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The state of Washington is a land of extravagant natural beauty. The terrain varies greatly, with coastal waters that are overlooked by massive mountains, and the largest peak in the lower 48 states. The only thing that can compete with the view is the variety of game species that live among it. Few places provide the opportunity to dig oysters in the evening and then hunt elk the following morning, all with the bustling city of Seattle smack dab in the middle of it all.
Washington is one of a select few states that is home to blacktail, whitetail, and mule deer. This trio offers a unique opportunity to hunt three of the most popular deer in the country in the same state. However, only one deer is allowed per year, so choose your favorite species and dial it in. If you cannot pick one, you’re in luck, as muleys and whitetail occupy much of the same areas, so you can choose in the heat of the moment when a big buck of either species walks out. However, if the only thing that gets you going is a body penetrating bugle at the end of September, then all you want to hear about is elk.
Elk occupy much of Washington state, and live in abundance on both private and public ground. Hunters have many options to choose from, whether it be a backcountry hunt miles from any road, or a guided hunt on an incredible ranch. If you choose to go it alone and strike off into the wilderness, more power to you. However, with lower elk densities and a success rate of around 11 percent, your odds of not going home empty handed will be much higher with a skilled guide. The old adage says that 10 percent of hunters kill 90 percent of the elk. These successful few are the ones that spend a lot of time with elk, and they are often guides. Book with a professional hunting guide on HuntAnywhere.com, and give yourself an edge in the woods this fall.
Washington is also home to a population of over 25,000 black bears, and with such a high number of animals, your odds of running into one is pretty darn high. Because of this, you may consider applying for a full big-game license that includes, deer, elk, bear, and cougar. This combo is only fractionally more expensive than just an elk and deer combo and provides the opportunity to take advantage of that chance encounter.
If you’re looking to hunt something that is less likely to hunt you back, Washington has large numbers of trophy moose that can be hunted with a special draw permit. Tags are on the expensive side and the odds of drawing are slim, but if you are lucky enough to find yourself with the golden ticket, you will have the opportunity to hunt some giant Moose. Another incentive is that you only pay if you draw the tag, so there is no reason to not apply. If you still need to be sold on a Washington moose hunt, here goes. In 2018, a local hunter killed the Safari Club world record moose in Ferry County, Washington. The monster scored almost 505 inches, and weighed in at close to 700 pounds, a true giant. These tags are once-in-a-lifetime, meaning you can only draw them once, but with a success rate of over 90 percent, the potential reward can only be described as once-in-a-lifetime as well.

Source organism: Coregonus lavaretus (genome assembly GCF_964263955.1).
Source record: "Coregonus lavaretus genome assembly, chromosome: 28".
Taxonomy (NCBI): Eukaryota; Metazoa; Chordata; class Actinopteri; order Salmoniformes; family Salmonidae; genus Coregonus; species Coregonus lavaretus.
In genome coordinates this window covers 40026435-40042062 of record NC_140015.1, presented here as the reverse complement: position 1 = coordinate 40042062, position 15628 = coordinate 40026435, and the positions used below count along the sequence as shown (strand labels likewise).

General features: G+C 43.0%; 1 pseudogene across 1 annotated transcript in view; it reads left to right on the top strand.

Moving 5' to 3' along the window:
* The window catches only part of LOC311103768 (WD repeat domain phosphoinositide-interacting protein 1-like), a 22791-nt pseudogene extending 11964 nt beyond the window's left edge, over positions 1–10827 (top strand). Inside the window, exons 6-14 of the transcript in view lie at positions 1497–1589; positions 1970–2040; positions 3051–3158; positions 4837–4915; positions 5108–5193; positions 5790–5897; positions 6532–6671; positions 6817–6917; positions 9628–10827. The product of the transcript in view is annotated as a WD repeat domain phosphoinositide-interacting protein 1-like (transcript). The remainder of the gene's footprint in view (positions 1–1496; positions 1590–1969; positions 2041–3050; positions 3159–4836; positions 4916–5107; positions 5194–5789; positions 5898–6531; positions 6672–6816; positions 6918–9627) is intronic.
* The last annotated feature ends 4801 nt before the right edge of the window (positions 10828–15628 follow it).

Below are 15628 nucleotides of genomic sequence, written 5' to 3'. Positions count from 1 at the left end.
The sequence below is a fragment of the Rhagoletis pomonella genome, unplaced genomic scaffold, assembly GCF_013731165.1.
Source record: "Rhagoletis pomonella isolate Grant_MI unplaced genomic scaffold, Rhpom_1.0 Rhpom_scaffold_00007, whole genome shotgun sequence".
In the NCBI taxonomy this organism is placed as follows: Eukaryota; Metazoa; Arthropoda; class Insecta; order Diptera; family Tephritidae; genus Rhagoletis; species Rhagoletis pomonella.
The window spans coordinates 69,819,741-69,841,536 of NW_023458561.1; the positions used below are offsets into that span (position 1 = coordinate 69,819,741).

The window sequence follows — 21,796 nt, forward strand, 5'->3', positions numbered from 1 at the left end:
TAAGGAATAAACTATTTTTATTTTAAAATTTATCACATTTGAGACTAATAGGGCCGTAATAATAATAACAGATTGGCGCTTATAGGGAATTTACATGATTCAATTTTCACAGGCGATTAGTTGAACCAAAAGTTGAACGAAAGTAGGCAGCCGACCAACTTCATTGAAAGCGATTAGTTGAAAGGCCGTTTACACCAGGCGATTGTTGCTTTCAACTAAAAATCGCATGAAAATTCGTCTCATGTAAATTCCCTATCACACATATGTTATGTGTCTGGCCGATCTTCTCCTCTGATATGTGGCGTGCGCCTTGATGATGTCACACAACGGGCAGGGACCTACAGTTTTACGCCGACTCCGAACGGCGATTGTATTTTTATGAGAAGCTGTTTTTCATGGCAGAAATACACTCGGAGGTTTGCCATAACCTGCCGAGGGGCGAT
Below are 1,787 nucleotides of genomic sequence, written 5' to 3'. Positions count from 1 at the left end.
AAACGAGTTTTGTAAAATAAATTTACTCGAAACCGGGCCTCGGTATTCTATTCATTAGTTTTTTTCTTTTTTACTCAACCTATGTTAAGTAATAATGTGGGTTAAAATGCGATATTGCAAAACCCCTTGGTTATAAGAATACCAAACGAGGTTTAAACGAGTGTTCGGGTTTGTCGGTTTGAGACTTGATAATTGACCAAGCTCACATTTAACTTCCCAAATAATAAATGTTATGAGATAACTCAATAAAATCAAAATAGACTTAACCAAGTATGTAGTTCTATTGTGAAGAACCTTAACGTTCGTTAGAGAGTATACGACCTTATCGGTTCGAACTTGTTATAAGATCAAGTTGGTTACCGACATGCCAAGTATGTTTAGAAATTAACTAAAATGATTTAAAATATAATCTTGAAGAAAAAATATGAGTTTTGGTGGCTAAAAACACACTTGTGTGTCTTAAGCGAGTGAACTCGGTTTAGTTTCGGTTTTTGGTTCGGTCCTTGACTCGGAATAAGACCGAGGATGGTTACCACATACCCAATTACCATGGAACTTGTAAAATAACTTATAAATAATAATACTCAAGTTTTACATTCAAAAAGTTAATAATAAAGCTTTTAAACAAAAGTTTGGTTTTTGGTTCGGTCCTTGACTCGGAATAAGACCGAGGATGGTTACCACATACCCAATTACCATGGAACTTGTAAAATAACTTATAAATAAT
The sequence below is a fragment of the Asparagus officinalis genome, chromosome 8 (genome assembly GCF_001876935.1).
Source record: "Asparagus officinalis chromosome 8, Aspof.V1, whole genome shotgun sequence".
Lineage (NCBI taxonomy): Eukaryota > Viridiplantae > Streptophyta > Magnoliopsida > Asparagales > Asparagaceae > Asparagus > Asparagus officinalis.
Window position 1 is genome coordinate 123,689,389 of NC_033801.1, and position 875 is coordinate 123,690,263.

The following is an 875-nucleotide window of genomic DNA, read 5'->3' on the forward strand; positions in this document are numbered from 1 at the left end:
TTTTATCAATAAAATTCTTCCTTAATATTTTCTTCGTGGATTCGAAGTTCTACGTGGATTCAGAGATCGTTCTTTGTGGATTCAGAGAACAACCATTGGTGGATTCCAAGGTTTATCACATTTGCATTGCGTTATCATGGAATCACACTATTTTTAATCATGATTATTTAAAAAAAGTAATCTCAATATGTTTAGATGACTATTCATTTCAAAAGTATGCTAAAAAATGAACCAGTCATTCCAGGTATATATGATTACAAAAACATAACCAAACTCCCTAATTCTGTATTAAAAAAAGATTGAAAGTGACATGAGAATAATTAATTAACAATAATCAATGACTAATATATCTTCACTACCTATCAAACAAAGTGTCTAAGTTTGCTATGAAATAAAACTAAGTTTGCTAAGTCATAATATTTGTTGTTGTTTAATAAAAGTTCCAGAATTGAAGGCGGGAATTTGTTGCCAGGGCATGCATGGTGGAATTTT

If you enjoy rare types of hunts, you will definitely also be interested in Washington Bighorn Sheep. Similar to the Moose hunt, Sheep tags require a special draw permit, but the extreme lack of pressure on these animals leads to extremely high success rates. It also allows for many of the rams to grow to monstrous sizes. These tags are very expensive, but again you only have to pay the fee if you draw, in which case the price is worth the reward.
Another highly sought after quarry is the Mountain Goat. Like Moose and Sheep, tags are allotted through special drawing. Found in the high Cascade Mountains, there are estimated to be around 3,000 goats living in a beautifully wild environment that will humble even the most experienced western hunter. Like all highly sought after hunts, tags are expensive and hard to draw, but the experience is invaluable.
Washington waterfowl hunters certainly know how to get it done, as they have knocked down over 430,000 ducks and 72,000 geese annually for the last five years. These numbers are just shy of half the birds that get killed in waterfowl meccas like Arkansas, proving that Washington is a fantastic duck and goose hunting destination. Also, with large numbers of National Wildlife Refuges, Bureau of Land Management areas, and the Private Land Access Program, hunters have innumerable options to chase birds.
Washington is home to a great number of upland bird species as well that include the blue grouse, ruffed grouse, spruce grouse, Hungarian partridge, ring-necked pheasant, California quail, northern bobwhite quail, and mountain quail. With such an impressive list of birds that an upland hunter would be hard pressed to find anywhere else, there is no doubt that a Washington bird hunt should be on your bucket list. Hunters must only purchase a small game license for most birds and a pheasant permit if they intend to hunt roosters, both of which are reasonably priced.
Whether you have drawn the tag of a lifetime and plan to brave the Cascades for a sheep or goat, love to hunt the marsh for mallards, or dream of 6×6 bull elk rutting in September, Washington has opportunities for hunters of all skill levels and interests. Check out our catalog of expert guides and outfitters at HuntAnywhere.com, and book the hunt of a lifetime today!